Skip to content

Country #6: Morocco

April 8, 2011

Main square in Marrakech at night

Morocco was a bit of a culture shock coming from South America, especially after spending 24 hours in Spain.  When we got off the boat in Tangiers we were surrounded by men (no women) and signs in Arabic.  We quickly adjusted to that and learned our first bit of Arabic: “la shukrun” which means “no, thank you” which we used quite a bit – actually we used it all the time. 

Tangiers was fine but we really didn’t see that much of it and spent most of our time at the train station.  From there, we journeyed to Fez which was great and the best place we visited in the country.  It really did not have that many tourists and was a completely different feel from other cities.  Us being shown around by a local really added to our experience and brought us closer to the city.  Marrakech was good and we really enjoyed getting to see all the sights, but it also has a fair share of westerners and was more urban.  It had much more of a fake feeling to it (except when in the main square at night).

In front of the kings palace in Fez

Food: I really liked the food in Morocco – Steven liked it too but not as much as I did.  We obviously tried a lot of different things during our cooking class that were all good and gave us a much larger perspective.  I think our favorite was a home cooked meal with beef tagine that our friend in Fez made for us.  Plus, it was interesting to see them eat and interact with their children at home.  A couple of times, we also had snails from a food stall in Marrakech that were really good!  As well as eating in another food stall similar to the ones you will see on any travel show about the city.  Tea is a must (much like any Muslim country) when visiting or having conversation and we consumed a lot of it, all of which was good.

Lodging:  Our lodging in Morocco was great!  I was worried we were going to have squat toilets and that they wouldn’t be very nice but I was very wrong.  We were planning to go to a certain area when we got into Fez but met a man who suggested a different spot and we decided to go with his suggestion.  The place ended up being great – we had a nice room with a large balcony and our own bathroom with hot water!  All for $25 a night.  Plus, we were not in an area that was filled tourists, which was nice.

Looking at the Fez medina

In Marrakech, I really wanted to stay in a riad, which is a traditional Moroccan home that has a courtyard in the center, but most were way out of our budget.  We found one that was in the budget section of Lonely Planet and decided we would head there to see if they had any rooms available.  Upon arrival we found out they were full but suggested a place across the way from them.  This riad turned out to be great and is where we ended up staying.  The owners and staff were very friendly, our room was very nice, and we talked them down to about half of the normal rate.  Plus it came with a great breakfast and free wifi!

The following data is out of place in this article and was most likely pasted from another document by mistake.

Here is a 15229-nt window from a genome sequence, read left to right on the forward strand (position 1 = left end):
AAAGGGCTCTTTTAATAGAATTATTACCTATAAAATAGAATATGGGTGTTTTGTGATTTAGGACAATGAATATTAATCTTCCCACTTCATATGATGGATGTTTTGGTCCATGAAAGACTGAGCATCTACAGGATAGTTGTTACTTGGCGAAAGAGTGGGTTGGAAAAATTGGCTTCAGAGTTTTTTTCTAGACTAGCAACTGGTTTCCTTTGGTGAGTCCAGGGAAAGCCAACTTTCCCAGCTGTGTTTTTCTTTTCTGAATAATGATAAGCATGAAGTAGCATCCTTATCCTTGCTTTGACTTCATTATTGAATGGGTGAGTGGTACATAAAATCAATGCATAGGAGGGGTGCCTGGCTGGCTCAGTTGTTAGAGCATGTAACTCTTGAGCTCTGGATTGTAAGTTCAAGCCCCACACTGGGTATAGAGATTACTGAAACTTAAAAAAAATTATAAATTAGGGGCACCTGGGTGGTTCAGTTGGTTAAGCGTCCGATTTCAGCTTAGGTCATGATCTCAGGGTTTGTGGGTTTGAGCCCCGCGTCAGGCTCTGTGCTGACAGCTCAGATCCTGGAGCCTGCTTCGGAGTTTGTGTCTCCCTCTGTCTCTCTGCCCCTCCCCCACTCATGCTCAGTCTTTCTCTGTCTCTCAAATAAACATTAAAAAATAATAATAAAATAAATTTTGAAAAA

Jen’s favorite: The cooking class!  I will spare you the details since you can read more about it here.

Steven’s favorite:  Exploring the medinas, especially in Fez, was pretty crazy and fun.  Yes, we would get hassled to buy things but it was such an experience to see the different culture and how they go about their daily lives.  Plus, I was really proud of us when we did not get lost.  Everything we read said we would and we figured it was inevitable.  For whatever reason though, I guess we have a good sense of direction and made it exactly where we wanted to go every time.  You can read more about it in the Fez post.

Crossing the Straight of Gibraltar

Drinking snail juice

Snail stalls in the main square

Locals making a purchase

Moroccan buy by food stalls

Snails! Yum!!

Marrakech at night

Morocco really was a big culture shock for us coming from South America and there will be many more places that are even more shocking.  The change in language was a pretty big barrier but luckily we picked up some phrases quickly, and I would still suggest anyone with an adventurous spirit to visit.  Unfortunately, we did not have time to make it to the Sahara and see such things as goats that climb trees (no lie).  Of course this means we are going to have to go back one day!


On the street in Fez

Painting pottery in Fez

Shoes being sold in Fez

One Comment leave one →
  1. John Roeder permalink
    April 14, 2011 16:23

    Love the blog – our entire admissions team has now checked it out as Courtney saw the link in your out of office.

    Safe Travels – look forward to seeing you all in Nashville soon.

Leave a Reply

Fill in your details below or click an icon to log in: Logo

You are commenting using your account. Log Out /  Change )

Google photo

You are commenting using your Google account. Log Out /  Change )

Twitter picture

You are commenting using your Twitter account. Log Out /  Change )

Facebook photo

You are commenting using your Facebook account. Log Out /  Change )

Connecting to %s

%d bloggers like this: